They are two completely different things, one is a rule to correctly predict major products of elimination reactions and the other is a reaction mechanism, which defines the pathway for the reaction to proceed through.

In fact, Saytzeff's rule states: 'In an elimination reaction, the most substituted product will be the most stable, and therefore the most favored.'

This is not always true, however. Major products are formed when the reaction intermediate is stabilized (product stability is usually secondary) In case of eliminations, especially if the reaction is to proceed through an E1 pathway which involves formation of a carbocation, stability of the carbocation becomes a very important deciding factor in the product percentage. If the carbocation so formed (assuming reaction proceeds via predicted pathway. Practically, it is not fruitful to talk about such intermediates as they have a very small lifespan and reaction may proceed through other more favourable pathways) is highly destabilised even though it is more substituted, for example, carbon attached to three nitro groups (or any strong electron withdrawing groups for that matter) then Saytzeff's rule is violated and corresponding Hoffman product is found to be major. Of course, there are several other cases in which Hoffman product is found to be major and corresponding Saytzeff product is minor. I believe that discussion deserves a separate post altogether, so I won't elaborate on it here.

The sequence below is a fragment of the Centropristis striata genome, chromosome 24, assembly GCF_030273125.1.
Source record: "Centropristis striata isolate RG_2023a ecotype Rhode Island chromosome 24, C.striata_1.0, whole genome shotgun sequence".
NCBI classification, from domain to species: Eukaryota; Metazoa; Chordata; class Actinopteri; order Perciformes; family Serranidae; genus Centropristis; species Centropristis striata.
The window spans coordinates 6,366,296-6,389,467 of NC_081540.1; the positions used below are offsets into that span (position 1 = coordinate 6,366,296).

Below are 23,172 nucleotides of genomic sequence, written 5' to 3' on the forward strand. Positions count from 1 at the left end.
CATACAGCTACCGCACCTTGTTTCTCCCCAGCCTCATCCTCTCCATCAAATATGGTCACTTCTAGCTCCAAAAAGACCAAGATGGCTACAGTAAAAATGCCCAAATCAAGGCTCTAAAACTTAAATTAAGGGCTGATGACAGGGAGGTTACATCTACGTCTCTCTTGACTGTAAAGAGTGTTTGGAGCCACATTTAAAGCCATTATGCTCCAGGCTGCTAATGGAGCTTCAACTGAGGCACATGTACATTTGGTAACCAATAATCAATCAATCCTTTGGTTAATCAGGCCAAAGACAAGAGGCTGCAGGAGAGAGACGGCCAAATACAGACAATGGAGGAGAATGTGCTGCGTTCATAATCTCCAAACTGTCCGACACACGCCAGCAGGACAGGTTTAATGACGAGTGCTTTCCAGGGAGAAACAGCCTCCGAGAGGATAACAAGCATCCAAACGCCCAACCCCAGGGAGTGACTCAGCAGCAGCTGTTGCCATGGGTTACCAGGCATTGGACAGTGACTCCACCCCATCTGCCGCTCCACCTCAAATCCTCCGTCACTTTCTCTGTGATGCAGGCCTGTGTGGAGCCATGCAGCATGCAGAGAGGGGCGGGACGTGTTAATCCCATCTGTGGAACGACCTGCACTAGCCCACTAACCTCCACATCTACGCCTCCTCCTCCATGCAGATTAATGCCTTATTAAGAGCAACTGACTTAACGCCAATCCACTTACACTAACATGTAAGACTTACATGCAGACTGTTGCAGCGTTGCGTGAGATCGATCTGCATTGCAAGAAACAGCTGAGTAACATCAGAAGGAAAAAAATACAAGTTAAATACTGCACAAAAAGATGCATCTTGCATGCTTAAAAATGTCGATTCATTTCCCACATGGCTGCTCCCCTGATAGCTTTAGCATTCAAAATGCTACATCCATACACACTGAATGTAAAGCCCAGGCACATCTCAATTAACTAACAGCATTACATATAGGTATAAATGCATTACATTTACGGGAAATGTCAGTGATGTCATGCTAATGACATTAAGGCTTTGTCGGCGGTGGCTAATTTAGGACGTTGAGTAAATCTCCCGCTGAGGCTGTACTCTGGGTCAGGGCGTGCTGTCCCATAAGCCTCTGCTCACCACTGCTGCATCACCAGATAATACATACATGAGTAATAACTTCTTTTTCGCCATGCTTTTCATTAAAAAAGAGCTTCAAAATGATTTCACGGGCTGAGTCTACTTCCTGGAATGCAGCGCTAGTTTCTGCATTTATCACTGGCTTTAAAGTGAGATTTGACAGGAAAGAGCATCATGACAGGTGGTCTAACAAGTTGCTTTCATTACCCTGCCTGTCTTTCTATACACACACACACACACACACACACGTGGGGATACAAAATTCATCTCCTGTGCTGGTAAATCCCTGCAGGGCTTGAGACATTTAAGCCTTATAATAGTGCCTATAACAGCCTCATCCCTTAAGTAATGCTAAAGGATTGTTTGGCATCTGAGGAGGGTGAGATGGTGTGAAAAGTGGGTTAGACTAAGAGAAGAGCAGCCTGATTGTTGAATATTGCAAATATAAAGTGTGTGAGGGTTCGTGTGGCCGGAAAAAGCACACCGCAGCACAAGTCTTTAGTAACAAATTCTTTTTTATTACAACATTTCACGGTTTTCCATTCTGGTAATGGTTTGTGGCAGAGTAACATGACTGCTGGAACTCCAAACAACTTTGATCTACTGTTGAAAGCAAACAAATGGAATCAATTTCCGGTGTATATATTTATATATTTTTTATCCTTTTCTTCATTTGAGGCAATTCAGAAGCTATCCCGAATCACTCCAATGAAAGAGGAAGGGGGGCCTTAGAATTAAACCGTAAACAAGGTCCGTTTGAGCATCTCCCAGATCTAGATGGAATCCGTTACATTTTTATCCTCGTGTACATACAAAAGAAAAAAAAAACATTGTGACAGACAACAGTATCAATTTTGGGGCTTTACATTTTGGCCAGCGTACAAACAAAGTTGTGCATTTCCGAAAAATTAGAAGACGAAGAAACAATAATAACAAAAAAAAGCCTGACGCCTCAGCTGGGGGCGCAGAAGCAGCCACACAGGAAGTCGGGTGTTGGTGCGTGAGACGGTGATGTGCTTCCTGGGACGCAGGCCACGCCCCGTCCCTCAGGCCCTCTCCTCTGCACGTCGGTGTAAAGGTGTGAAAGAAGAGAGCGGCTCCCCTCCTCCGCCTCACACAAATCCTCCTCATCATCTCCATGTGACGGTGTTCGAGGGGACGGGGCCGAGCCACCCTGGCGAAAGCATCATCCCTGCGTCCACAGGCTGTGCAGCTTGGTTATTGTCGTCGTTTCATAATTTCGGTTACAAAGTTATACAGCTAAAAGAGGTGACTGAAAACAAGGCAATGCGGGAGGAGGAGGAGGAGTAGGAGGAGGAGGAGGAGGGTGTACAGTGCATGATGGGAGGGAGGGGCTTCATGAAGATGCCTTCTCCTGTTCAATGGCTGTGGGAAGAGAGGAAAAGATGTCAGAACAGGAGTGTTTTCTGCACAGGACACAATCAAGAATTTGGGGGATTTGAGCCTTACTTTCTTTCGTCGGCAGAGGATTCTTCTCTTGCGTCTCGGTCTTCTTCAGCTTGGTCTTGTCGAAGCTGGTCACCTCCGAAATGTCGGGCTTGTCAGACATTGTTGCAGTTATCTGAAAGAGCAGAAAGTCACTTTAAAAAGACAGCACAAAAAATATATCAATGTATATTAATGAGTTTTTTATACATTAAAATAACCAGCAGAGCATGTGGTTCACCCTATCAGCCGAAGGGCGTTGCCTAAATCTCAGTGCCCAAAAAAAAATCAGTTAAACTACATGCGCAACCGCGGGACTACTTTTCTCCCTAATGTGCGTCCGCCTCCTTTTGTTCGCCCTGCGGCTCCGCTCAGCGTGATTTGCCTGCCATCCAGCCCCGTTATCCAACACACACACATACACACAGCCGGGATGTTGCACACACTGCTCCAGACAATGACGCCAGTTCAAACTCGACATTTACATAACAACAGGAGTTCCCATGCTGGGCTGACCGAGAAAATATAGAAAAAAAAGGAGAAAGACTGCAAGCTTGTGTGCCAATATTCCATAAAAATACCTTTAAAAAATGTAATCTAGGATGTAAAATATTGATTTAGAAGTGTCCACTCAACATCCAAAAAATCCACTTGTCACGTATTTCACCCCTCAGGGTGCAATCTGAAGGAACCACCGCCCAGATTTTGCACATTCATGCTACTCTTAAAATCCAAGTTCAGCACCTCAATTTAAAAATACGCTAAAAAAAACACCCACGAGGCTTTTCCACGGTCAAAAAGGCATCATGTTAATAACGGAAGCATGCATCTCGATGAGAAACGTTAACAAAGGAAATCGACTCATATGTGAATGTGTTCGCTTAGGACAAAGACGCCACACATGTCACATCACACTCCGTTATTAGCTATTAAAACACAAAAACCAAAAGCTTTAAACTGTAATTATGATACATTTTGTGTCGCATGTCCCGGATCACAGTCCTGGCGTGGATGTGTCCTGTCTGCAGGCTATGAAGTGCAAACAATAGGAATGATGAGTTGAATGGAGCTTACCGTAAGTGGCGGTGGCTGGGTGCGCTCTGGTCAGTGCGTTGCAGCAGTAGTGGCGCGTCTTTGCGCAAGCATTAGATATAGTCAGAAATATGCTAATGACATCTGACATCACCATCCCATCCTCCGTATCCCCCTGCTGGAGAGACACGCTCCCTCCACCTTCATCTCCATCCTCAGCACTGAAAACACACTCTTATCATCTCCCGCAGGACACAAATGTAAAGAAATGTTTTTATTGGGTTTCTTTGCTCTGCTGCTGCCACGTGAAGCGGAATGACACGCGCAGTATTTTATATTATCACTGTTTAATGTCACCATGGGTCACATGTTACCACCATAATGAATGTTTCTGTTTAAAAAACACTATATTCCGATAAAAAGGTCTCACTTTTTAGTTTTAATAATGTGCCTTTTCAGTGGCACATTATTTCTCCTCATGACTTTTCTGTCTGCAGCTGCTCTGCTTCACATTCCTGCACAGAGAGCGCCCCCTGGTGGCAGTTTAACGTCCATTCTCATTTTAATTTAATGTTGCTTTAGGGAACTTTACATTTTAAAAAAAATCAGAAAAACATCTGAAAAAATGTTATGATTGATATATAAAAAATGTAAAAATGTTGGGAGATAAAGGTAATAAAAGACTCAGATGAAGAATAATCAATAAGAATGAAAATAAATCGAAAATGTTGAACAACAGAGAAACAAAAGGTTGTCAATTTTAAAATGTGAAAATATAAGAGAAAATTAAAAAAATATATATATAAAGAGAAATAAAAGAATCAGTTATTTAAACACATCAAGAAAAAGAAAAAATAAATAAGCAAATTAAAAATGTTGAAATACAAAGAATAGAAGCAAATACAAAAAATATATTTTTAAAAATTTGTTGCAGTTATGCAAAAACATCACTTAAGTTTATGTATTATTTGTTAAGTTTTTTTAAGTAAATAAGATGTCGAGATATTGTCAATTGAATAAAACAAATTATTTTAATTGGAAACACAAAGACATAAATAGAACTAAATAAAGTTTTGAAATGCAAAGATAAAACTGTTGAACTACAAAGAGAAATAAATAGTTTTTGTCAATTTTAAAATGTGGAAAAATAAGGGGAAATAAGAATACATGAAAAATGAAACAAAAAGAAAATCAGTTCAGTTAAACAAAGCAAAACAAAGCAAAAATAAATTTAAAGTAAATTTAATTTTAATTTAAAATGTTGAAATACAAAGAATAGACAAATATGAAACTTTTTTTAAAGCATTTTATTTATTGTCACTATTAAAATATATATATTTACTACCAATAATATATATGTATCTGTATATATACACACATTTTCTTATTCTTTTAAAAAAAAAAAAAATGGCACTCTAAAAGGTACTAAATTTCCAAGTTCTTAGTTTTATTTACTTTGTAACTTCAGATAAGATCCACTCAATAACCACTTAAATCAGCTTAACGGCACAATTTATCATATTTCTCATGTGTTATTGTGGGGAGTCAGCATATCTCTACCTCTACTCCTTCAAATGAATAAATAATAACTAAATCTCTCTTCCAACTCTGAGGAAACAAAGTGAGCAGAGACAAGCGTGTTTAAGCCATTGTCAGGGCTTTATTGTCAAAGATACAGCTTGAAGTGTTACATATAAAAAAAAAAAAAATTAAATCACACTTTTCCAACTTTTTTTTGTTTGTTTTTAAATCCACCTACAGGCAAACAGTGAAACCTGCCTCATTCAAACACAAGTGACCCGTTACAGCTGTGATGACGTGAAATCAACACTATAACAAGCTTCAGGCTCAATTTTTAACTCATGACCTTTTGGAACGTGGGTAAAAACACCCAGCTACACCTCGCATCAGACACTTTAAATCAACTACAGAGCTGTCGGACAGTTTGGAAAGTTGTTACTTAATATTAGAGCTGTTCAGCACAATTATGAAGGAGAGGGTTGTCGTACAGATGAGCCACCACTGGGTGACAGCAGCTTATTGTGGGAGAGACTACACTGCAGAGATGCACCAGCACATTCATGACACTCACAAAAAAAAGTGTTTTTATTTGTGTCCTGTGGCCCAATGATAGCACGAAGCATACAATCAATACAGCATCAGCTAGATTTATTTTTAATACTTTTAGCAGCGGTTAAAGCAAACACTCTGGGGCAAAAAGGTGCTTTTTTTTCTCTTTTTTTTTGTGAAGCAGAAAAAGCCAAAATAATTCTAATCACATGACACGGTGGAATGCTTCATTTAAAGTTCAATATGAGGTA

Hope it helped!

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The answer might not be very different from that given by user55439 however, I guess a little more clarity could be given.

Beta-elimination of a proton to result in a pi-bond is a class among the many pathways that give an unsaturation. The saytzeff rule which states that ‘the unsaturation occurs between those carbons which are more substituted’ ,acts like a decision maker , when there are multiple beta-eliminations possible. In the above reaction that you have given, the major product has the unsaturation between the two secondary carbons while, the minor product has the unsaturation between one secondary and a primary carbon. Now, as saytzeff says , the unsaturation formation between the more substituted carbons is favoured. In short, saytzeff determines the statistically more probable elimination pathway adopted by a reactant , when there are multiple pathways possible.